Folio [558 x 443 mm] bound in red morocco, covers decorated with fleur-de-lys borders, fleurs-de-lys in the corners, coat of arms in the center, spine ribbed and decorated with fleur-de-lys of various sizes, stars and gilt fillets, inner border decorated with fleurs-de-lys, gilt edges. Contemporary binding.
First issue of the most famous antique map of Paris, called « plan de Turgot ».
James de Rothschild. 2312; Cohen 807.
It is composed of one plan of combination and of 20 engraved plates on double-page (800 x 515 mm) representing the capital, house by house, in a panoramic view. « We propose by making this engraved map to show at a glance all the buildings and all the streets of Paris » informed the editor.
“This bird’s eye map, the widest of this sort ever tackled, is known under the improper designation of ‘Plan de Turgot’. It is composed (besides the map of combination) of twenty leaves that, altogether, form five ranks. Each leave as a surround of 79 centim. large on 50 high. The twenty assembled leaves thus form a square of about 316 centim. on 245, excluding the margin. This surface would bother more than one Parisian amateur, whose allocation is way too narrow to have it in its cabinet.
The engraved title is at the bottom of the leaves 18 and 19, in the middle of a cartouche with a very circumvented shape, surrounded with volutes and topped with the allegorical figure of the city of Paris resting on her shield.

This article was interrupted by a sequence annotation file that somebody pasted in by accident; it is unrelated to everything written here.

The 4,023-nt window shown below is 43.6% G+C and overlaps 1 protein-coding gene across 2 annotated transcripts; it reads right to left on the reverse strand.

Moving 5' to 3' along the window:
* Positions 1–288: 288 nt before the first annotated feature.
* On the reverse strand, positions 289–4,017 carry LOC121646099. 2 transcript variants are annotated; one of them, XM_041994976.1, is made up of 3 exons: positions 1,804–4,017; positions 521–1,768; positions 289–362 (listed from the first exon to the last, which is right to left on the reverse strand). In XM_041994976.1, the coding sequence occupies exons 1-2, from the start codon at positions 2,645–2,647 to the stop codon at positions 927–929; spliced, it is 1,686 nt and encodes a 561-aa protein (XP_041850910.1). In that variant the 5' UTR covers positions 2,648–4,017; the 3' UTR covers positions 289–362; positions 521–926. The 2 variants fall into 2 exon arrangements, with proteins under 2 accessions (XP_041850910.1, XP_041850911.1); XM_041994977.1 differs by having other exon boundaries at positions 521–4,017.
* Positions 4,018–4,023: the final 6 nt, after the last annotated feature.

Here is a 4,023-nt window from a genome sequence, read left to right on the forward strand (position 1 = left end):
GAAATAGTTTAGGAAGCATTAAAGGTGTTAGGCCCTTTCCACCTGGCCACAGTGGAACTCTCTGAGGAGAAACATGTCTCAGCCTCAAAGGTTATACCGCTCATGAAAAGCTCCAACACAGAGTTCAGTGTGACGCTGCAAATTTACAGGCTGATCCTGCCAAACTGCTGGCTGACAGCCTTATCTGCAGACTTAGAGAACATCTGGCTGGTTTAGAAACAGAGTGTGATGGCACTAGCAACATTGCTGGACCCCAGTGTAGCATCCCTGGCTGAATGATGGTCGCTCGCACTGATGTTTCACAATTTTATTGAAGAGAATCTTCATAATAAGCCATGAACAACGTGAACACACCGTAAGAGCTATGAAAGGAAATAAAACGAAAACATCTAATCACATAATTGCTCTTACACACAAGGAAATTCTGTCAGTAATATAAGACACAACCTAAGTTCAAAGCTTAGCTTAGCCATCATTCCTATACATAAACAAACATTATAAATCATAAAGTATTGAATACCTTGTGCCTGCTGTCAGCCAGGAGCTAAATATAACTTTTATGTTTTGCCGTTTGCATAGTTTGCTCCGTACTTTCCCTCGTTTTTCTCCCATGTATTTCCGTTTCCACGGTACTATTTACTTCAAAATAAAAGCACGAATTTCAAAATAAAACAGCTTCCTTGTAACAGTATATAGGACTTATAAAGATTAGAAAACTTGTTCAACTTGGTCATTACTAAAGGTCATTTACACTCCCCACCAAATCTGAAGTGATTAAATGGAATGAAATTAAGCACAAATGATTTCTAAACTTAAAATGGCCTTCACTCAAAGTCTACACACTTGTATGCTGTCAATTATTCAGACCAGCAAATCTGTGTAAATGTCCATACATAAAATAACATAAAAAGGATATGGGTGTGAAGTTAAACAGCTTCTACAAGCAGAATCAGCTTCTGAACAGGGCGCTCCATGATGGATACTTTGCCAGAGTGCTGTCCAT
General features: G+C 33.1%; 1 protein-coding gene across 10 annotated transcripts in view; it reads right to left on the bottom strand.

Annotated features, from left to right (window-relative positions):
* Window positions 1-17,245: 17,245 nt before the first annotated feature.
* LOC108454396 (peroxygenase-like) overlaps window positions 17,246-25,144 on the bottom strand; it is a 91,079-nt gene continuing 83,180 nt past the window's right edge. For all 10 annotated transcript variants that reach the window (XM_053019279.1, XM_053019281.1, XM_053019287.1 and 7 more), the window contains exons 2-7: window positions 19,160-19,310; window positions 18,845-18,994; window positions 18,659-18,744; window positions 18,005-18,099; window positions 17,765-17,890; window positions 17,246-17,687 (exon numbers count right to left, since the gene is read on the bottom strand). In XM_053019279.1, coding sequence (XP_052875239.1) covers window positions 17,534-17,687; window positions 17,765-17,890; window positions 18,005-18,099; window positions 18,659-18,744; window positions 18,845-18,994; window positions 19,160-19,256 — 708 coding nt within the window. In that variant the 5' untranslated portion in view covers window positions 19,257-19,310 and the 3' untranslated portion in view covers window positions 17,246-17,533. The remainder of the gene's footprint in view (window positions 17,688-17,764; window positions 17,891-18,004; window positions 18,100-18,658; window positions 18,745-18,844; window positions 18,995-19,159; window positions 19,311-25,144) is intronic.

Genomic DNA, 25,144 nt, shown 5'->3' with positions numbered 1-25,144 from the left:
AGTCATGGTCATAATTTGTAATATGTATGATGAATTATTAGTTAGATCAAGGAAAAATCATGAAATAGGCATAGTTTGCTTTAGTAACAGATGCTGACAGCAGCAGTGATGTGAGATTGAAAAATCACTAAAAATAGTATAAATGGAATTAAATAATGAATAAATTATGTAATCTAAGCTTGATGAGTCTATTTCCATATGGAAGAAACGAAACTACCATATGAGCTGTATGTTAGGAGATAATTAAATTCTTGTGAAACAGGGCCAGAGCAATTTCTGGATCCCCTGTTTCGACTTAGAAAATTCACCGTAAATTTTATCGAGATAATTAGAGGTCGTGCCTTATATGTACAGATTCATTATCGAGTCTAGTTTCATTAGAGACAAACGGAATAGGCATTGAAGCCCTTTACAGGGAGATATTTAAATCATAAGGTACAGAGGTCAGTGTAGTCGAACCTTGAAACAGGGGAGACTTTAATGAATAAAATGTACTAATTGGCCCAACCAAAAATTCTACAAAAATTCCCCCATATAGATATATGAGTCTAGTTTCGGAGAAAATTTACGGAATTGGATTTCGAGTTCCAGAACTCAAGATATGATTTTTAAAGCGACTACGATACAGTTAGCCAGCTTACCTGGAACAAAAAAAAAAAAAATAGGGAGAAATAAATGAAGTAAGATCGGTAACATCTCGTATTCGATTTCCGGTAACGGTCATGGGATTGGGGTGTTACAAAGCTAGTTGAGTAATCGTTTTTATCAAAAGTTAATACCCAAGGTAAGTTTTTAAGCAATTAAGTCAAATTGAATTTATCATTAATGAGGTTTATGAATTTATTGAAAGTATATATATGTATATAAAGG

This map takes usually the form of a large folio atlas; each leaf, printed on thick paper, is folded in two and glued on guard. It is said that most copies were bound at the time with more or less luxury, to be distributed for free, with no doubt, to distinguished figures; all sheepskin or Levant morocco bindings are decorated in their center with the arms of Paris. Some copies were printed with wide margins..
This map ends the series of bird’s eye maps, and if, after this period, we still see some of those published, it would be older maps, copied or refreshed. Louis Bretez, who drew it around 1734, derogated the generally admitted custom of positioning maps according to the noon mark, because, willing to give of Paris an image in front view, he had to prefer, with the model of previous geographers, a system that would allow to see in front view the gates of our ancient churches, so numerous still, churches that, for the most part, had their facades directed westward. It is deplorable that the map, as it was conceived, wasn’t created on an earlier date at least from a century. It would have been, because of its dimensions, of a much higher interest for the archaeologists of today.
The drawing ordered by Turgot was achieved in 1734; it represents thus the state of Paris at this time. Claude Lucas, who engraved it, is probably the one who worked on the maps of the districts of La Caille, 1714, or perhaps his son.
The choice that was made of a bird’s eye map must have led to huge costs…
The image of Paris represented here still offers, I say it again, a big appeal and documentation for archaeology. The few number of ancient buildings that have survived is so quickly diminishing, day by day, or is suffering from strange metamorphoses with the hideous mask of replastering, so much that the Paris of Turgot, threatened by our thousands of projects of alignment and expansion, will soon have to be called, in turn, the ‘old Paris’ […]. (A. Bonnardot, Etudes archéologiques sur les anciens plans de Paris, pp. 199-203).
These plates, remarkably engraved, show in a vivid way the former layout, in perspective, of the Parisian sites, residences and monuments.
Copy printed on thick paper, illustrated with brilliant proofs, preserved in a binding by Padeloup with the arms of Paris.
The title is engraved in the center of a blending of two plates. (1600 x 540 mm).